The rapid advancements of technology and the internet in the last ten years have completely transformed the way growing businesses market their products and services online. Many of the key digital marketing tools and techniques recommended to businesses in 2009/10 are now hugely outdated, confined to the history books, in favour of newer ground-breaking methods to help brands gain exposure in the major search engines and via social media.
As we embark on a new decade, the time is right to look back at the evolution of digital marketing for online businesses between 2010-2019:
It’s impossible to ignore the rapid rise of social media platforms. At the turn of the last decade, the concept of being a ‘social media influencer’ hadn’t even been considered. In the last ten years, social media platforms like Facebook, Twitter and newcomer platforms such as Instagram and Snapchat have evolved from being solely a place where friends can stay in touch to genuine media outlets that allow brands to grow and reach out to new customers.
Today, each social media channel has its own purpose when it comes to social media marketing. With Facebook, advertising campaigns can now be just as targeted as Google AdWords, allowing brands to make meaningful connections with prospective customers whose interests are aligned. Similarly, organic and paid Twitter marketing can push marketing messages and related content to drive sales and brand advocacy.
Newer, more visual social media channels like Instagram have also been utilised as a digital marketing opportunity, particularly for businesses with goods and products that are visual, helping to maximise sales and promote the personalities of brands.
Less than a decade ago, businesses and brands could write blogs and guest posts targeting relevant search terms and phrases to gain almost instant exposure in the major search engines like Google. Various loopholes to manipulate search engine algorithms have been closed as the years have ticked by, requiring businesses’ content marketing campaigns to be more sophisticated.
In more recent years, the mediums for content consumption have expanded exponentially. It’s not just blogs where people consume content these days. There are podcasts, social media live streams, frequently asked questions (FAQs) pages, user-generated content and reviews, as well as dedicated video content. Consumers’ attention spans have declined during the last decade too. Delivering marketing messaging in the most direct, succinct way possible is therefore more crucial than ever before.
The integrity of major search engines like Google has improved immeasurably. Gone are the days of ‘black hat’ marketing techniques that could yield short-term success for brands and marketers. Today, it’s all about sustainability; doing things naturally and solving problems for consumers.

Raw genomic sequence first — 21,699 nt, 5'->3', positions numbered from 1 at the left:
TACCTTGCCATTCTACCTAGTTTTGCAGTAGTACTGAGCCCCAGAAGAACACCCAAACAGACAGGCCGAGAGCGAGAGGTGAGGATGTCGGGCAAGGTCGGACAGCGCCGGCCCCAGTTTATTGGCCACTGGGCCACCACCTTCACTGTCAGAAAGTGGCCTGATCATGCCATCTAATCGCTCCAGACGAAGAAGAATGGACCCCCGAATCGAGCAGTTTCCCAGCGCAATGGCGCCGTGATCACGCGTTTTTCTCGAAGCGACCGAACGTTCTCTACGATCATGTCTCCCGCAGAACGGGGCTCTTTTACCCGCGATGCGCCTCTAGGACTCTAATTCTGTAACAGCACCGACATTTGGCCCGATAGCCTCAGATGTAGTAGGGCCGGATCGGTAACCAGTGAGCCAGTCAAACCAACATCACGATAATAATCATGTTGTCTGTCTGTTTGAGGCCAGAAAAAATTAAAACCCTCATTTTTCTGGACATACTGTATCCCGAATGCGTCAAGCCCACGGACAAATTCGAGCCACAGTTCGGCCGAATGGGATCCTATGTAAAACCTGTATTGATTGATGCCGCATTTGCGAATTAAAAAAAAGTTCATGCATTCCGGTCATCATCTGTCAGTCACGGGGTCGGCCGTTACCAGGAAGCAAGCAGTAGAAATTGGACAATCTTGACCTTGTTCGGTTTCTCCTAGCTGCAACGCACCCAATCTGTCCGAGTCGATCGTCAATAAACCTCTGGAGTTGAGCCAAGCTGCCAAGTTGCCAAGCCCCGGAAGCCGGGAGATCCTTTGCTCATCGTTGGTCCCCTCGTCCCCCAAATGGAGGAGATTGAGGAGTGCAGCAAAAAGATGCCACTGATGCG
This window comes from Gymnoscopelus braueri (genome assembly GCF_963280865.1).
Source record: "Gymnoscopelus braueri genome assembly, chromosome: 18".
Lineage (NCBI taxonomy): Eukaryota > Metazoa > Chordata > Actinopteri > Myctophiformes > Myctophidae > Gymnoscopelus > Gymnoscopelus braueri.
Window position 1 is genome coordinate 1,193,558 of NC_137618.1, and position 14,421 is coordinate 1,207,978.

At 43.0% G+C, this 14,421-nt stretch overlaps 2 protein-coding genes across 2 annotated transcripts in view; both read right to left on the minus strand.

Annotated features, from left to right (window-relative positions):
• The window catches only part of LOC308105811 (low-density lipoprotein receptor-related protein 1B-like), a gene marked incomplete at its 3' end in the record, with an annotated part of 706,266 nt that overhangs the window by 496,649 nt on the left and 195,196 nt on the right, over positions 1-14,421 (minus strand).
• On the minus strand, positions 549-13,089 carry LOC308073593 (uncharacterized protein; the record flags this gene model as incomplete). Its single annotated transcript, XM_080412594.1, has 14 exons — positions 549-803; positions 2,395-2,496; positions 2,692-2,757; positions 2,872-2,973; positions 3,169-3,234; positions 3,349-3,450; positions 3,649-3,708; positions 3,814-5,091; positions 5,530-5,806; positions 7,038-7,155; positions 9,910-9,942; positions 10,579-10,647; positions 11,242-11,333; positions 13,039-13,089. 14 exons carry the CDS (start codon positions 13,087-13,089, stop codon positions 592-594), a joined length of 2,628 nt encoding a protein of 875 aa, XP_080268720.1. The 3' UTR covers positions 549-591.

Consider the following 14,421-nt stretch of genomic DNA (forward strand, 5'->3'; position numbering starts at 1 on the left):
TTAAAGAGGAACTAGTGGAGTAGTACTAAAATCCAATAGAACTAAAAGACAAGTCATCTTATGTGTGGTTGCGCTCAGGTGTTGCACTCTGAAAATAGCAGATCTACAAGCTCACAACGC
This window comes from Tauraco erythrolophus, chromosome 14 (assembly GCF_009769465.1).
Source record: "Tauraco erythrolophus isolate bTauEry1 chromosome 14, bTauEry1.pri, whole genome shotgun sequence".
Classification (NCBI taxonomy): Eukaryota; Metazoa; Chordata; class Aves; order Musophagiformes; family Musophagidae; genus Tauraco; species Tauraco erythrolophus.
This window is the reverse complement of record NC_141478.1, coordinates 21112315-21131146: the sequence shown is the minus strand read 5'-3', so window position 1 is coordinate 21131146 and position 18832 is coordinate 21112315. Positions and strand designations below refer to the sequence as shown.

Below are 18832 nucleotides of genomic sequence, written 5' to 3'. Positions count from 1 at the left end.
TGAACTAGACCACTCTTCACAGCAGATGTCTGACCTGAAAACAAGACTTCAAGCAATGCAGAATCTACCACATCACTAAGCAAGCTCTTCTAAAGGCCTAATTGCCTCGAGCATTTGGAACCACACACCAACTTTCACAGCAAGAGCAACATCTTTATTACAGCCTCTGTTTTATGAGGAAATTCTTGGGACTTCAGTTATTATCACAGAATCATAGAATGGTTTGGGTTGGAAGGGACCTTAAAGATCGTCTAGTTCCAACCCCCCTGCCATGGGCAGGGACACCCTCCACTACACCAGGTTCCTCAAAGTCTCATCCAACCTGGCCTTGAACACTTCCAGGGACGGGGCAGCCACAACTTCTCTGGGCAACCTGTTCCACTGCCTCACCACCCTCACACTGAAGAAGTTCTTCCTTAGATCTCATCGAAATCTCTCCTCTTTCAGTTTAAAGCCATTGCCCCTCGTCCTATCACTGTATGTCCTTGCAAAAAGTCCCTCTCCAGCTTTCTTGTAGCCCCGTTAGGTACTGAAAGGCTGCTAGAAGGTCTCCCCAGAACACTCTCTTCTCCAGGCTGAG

First and foremost, the 2011 Google Panda update put paid to black hat SEO tactics, forcing brands to place a bigger emphasis on the breadth and quality of their on-site content. Three years later, the Google Pigeon update placed greater emphasis on localised search, recognising the shift in consumer searches for businesses, goods and services ‘near me’. In the same year, Google also started to reward brands with secure HTTPS websites with improved search engine rankings, penalising those that don’t offer secure, encrypted connections for users.
The smartphone revolution has also changed the face of digital marketing. The proliferation of apps and mobile-specific web browsers has meant websites have had to tailor their content and user experiences. In 2015, Google made the mobile-friendliness of a company’s website a ranking factor and three years later, Google’s mobile-first indexing meant that its crawl bots now view the mobile version of any website first before the desktop version, to help Google rank well-optimised websites that offer a well-balanced user experience on all smartphone and tablet devices, as well as desktop and laptop.
Thanks to the arrival of ‘Generation Z’, the world’s first mobile-first generation, there has been an increased onus on brands delivering personalised user experiences, utilising the power of data-dependent smart devices to create unique experiences for consumers, strengthening relationships between brands and their customers. User-generated content is also increasingly popular, with millennials increasingly leaning on user-generated reviews and feedback to influence their buying decisions.
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To arrange a free consultation on your brand’s digital marketing strategy, start taking a different digital path with Unity Online by calling 01473 350 485 or drop us a line using our online enquiry form and we’ll do the rest.